“After I came out of the coma, a spiritual friend of mine asked me who Renee was. That is my aunt who’s passed so I believe I met with her.”
As Sam came out of her coma she remembers everyone peering down at her.
“I don’t remember what my thoughts were but my nephew told me the first thing I said was **** off to the nurses. I was shocked. I was terrified, frustrated, hallucinating. I could not walk or talk. I had a tracheostomy in situ. I was literally a dead weight. I couldn’t even lift my arms they felt so heavy. My hair was a mess, I hated being turned and my bottom wiped, I was on dialysis, I had double pneumonia, H1N1, influenza A – you name it, I had it all. I was one sick puppy.
“My emotions were all over the place and I heard I was a bit of a struggle for the nurses but I felt hopeless, useless and trapped against my own will. I just wanted to get out of bed and walk home. I said to my brother, ‘Just back the car up and I’ll pull all these lines out’ and I was trying to do just that.”
Despite the odds, Sam made a miraculous recovery and, cited a ‘medical mystery’, was finally told she could go home seven weeks later.
“I would have run if I could. “My dogs were so happy to see me, they were doing somersaults.”
Since then, she has pushed her limits every day, despite a damaged lung capacity which causes shortness of breath – the only long-lasting physical effect.
After four month’s rehabilitation, Sam has returned to work, albeit in a different less stressful job and says she absolutely advises her patients to get the flu vaccine.
“Sometimes they say to me, ‘But it’s just a little chest infection’ and I say, ‘Yeah? I had a little chest infection and it nearly killed me’.”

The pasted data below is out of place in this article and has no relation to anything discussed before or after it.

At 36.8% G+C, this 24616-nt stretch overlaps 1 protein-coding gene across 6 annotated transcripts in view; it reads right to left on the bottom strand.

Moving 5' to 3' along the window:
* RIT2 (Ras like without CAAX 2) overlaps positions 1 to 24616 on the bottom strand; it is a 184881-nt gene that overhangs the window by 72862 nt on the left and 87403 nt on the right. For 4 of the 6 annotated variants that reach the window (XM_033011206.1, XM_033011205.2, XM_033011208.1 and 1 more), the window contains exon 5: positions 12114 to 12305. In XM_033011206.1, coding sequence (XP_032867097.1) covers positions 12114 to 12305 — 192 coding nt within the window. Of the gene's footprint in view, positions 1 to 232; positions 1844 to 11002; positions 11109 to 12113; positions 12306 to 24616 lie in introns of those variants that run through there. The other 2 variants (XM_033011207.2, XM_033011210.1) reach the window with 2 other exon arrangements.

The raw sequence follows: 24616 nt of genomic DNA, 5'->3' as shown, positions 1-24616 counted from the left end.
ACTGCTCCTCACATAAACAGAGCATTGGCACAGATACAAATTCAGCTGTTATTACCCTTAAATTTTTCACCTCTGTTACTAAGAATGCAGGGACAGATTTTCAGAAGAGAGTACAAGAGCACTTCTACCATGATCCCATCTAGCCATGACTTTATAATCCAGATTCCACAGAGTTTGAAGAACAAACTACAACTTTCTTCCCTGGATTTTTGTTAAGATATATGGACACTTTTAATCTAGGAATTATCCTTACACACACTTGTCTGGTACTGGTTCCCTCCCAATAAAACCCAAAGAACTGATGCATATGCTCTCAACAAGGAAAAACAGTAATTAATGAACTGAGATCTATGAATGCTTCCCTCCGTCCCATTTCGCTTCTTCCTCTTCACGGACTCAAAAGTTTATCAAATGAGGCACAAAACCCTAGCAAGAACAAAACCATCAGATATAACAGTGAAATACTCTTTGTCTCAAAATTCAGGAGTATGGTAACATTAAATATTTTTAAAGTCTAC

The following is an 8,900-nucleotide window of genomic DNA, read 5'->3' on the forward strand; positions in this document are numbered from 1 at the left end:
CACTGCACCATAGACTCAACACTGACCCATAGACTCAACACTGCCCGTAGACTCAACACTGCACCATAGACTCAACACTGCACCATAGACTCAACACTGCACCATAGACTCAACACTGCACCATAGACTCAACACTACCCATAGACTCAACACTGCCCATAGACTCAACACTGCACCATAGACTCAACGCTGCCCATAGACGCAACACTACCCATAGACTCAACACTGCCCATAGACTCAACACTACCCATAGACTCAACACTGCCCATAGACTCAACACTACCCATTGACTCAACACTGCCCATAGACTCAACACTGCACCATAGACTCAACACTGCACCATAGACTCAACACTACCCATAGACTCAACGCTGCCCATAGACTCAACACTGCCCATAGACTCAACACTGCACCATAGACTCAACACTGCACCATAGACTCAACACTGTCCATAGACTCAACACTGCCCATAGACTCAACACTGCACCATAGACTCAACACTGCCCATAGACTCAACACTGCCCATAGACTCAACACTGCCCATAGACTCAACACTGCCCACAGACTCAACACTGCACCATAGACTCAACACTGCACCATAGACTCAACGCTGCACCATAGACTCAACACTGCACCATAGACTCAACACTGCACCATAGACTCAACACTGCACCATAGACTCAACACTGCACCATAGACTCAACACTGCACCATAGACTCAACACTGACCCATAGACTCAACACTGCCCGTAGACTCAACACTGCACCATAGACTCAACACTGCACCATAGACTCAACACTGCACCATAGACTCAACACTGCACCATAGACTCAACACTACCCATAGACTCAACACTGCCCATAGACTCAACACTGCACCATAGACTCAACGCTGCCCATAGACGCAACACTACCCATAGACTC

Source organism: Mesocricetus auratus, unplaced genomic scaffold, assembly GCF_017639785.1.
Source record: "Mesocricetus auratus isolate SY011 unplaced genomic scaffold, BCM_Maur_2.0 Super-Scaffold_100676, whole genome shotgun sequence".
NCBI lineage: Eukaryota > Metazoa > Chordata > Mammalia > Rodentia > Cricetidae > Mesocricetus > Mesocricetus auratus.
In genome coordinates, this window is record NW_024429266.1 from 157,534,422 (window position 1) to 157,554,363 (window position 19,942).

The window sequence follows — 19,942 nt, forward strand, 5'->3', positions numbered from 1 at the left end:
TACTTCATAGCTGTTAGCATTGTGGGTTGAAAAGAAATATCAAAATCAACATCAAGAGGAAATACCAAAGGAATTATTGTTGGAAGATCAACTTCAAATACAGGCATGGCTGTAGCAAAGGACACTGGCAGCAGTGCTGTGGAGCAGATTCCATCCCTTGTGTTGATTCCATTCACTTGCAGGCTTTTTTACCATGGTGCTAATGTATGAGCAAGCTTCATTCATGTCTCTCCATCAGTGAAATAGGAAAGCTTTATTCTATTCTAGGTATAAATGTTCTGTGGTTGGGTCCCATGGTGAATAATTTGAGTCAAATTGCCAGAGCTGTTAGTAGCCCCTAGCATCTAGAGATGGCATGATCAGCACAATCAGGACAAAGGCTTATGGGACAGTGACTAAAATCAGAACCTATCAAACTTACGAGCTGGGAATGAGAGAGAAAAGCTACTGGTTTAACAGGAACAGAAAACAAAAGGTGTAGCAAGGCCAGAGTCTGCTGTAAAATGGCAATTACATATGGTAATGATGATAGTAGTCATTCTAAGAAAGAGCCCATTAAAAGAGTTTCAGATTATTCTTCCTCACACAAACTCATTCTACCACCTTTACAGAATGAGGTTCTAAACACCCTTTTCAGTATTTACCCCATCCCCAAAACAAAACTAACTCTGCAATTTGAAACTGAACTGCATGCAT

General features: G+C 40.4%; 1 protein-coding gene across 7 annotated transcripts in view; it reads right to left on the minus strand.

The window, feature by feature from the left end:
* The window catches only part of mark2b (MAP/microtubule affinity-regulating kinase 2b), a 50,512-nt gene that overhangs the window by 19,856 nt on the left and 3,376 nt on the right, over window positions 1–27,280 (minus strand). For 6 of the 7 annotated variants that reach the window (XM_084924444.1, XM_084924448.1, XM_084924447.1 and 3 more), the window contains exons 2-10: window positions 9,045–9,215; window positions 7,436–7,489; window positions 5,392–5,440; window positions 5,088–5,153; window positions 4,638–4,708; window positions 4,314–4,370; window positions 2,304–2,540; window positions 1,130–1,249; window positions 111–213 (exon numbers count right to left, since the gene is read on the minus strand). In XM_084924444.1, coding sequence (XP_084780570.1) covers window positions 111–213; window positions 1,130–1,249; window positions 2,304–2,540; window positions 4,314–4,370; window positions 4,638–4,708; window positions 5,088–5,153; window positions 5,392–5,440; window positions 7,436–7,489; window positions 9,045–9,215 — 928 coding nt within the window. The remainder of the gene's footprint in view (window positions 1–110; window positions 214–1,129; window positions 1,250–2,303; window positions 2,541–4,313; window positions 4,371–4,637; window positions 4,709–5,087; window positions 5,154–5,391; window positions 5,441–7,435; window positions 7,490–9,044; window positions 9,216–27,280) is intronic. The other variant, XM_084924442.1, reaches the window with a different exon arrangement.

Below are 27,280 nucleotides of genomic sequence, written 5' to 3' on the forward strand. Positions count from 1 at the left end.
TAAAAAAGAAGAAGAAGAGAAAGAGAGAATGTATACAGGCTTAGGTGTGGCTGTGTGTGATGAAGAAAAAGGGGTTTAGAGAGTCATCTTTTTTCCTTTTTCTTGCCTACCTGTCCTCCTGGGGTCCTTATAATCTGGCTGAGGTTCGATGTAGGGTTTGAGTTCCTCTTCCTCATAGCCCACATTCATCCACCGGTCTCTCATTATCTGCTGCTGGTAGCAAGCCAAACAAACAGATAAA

And there is no way Sam will get too busy to have the vaccine herself.
“Life is different now. I live like never before. I don’t feel as stressed anymore and I’m happy to be alive.”
Nine months later Sam still gets emotional while recalling her experience.
“When I was in hospital and I’d see the helicopter come in, I’d just cry because they are awesome, just awesome,” she says, tearing up. “I’m into raising money for the helicopter now – they are so good.”
A pioneer in setting up rural health clinics for vaccination, Sam is a strong advocate for making sure that health services are accessible for Northlanders.
“We used to find out which children hadn’t been vaccinated and go out and search for them. It would be like, down this dirt road, hang a right, down a gully to find the brown house.
“I knew the people from a whanau perspective and they trusted me. Very often they didn’t have a car so they welcomed us to go to them and vaccinate their children. I will never forget sitting in a paddock with sea views, surrounded by babies playing in the dirt, while we watched them for 20 minutes after they had had their vaccinations.”
Her advice to others, having come so close to death?
“Make sure you get your flu vaccination because life is for living – oh and don’t sweat the small stuff.”